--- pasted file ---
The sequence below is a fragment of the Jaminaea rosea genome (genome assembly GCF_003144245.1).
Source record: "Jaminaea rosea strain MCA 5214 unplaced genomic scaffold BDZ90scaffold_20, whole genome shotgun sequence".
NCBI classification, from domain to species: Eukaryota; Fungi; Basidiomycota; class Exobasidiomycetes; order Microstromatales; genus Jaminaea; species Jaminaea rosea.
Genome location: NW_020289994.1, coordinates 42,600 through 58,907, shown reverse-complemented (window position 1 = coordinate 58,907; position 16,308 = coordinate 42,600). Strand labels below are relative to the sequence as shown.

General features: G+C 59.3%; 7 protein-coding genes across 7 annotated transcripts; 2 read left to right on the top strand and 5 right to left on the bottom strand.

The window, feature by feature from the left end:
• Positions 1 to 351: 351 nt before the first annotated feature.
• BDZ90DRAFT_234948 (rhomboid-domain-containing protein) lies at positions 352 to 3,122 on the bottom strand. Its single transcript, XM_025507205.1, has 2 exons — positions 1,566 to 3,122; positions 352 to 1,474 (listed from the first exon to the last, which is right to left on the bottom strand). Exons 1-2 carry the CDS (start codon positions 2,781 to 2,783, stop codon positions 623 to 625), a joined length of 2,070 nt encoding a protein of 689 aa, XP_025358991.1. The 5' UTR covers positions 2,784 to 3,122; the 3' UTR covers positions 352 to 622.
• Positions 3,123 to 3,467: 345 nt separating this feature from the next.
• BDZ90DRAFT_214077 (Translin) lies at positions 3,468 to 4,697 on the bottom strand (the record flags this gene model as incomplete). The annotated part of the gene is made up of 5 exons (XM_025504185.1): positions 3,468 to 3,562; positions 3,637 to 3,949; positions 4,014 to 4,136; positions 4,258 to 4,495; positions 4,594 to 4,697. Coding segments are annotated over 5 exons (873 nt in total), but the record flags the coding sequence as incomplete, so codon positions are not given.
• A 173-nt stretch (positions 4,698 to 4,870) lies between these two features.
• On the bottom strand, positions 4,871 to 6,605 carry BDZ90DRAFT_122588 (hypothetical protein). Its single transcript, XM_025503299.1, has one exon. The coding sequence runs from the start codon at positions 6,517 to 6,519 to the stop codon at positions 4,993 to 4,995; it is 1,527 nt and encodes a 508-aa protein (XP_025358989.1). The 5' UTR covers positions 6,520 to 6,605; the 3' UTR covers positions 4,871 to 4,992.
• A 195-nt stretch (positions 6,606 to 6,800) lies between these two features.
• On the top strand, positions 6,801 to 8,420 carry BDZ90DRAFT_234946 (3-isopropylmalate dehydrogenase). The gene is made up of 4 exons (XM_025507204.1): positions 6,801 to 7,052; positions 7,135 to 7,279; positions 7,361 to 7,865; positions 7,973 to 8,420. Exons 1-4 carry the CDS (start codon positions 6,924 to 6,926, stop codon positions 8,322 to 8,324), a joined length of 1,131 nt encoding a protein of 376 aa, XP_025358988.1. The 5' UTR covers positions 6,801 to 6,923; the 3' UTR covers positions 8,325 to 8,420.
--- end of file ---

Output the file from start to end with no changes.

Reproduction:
The sequence below is a fragment of the Jaminaea rosea genome (genome assembly GCF_003144245.1).
Source record: "Jaminaea rosea strain MCA 5214 unplaced genomic scaffold BDZ90scaffold_20, whole genome shotgun sequence".
NCBI classification, from domain to species: Eukaryota; Fungi; Basidiomycota; class Exobasidiomycetes; order Microstromatales; genus Jaminaea; species Jaminaea rosea.
Genome location: NW_020289994.1, coordinates 42,600 through 58,907, shown reverse-complemented (window position 1 = coordinate 58,907; position 16,308 = coordinate 42,600). Strand labels below are relative to the sequence as shown.

General features: G+C 59.3%; 7 protein-coding genes across 7 annotated transcripts; 2 read left to right on the top strand and 5 right to left on the bottom strand.

The window, feature by feature from the left end:
• Positions 1 to 351: 351 nt before the first annotated feature.
• BDZ90DRAFT_234948 (rhomboid-domain-containing protein) lies at positions 352 to 3,122 on the bottom strand. Its single transcript, XM_025507205.1, has 2 exons — positions 1,566 to 3,122; positions 352 to 1,474 (listed from the first exon to the last, which is right to left on the bottom strand). Exons 1-2 carry the CDS (start codon positions 2,781 to 2,783, stop codon positions 623 to 625), a joined length of 2,070 nt encoding a protein of 689 aa, XP_025358991.1. The 5' UTR covers positions 2,784 to 3,122; the 3' UTR covers positions 352 to 622.
• Positions 3,123 to 3,467: 345 nt separating this feature from the next.
• BDZ90DRAFT_214077 (Translin) lies at positions 3,468 to 4,697 on the bottom strand (the record flags this gene model as incomplete). The annotated part of the gene is made up of 5 exons (XM_025504185.1): positions 3,468 to 3,562; positions 3,637 to 3,949; positions 4,014 to 4,136; positions 4,258 to 4,495; positions 4,594 to 4,697. Coding segments are annotated over 5 exons (873 nt in total), but the record flags the coding sequence as incomplete, so codon positions are not given.
• A 173-nt stretch (positions 4,698 to 4,870) lies between these two features.
• On the bottom strand, positions 4,871 to 6,605 carry BDZ90DRAFT_122588 (hypothetical protein). Its single transcript, XM_025503299.1, has one exon. The coding sequence runs from the start codon at positions 6,517 to 6,519 to the stop codon at positions 4,993 to 4,995; it is 1,527 nt and encodes a 508-aa protein (XP_025358989.1). The 5' UTR covers positions 6,520 to 6,605; the 3' UTR covers positions 4,871 to 4,992.
• A 195-nt stretch (positions 6,606 to 6,800) lies between these two features.
• On the top strand, positions 6,801 to 8,420 carry BDZ90DRAFT_234946 (3-isopropylmalate dehydrogenase). The gene is made up of 4 exons (XM_025507204.1): positions 6,801 to 7,052; positions 7,135 to 7,279; positions 7,361 to 7,865; positions 7,973 to 8,420. Exons 1-4 carry the CDS (start codon positions 6,924 to 6,926, stop codon positions 8,322 to 8,324), a joined length of 1,131 nt encoding a protein of 376 aa, XP_025358988.1. The 5' UTR covers positions 6,801 to 6,923; the 3' UTR covers positions 8,325 to 8,420.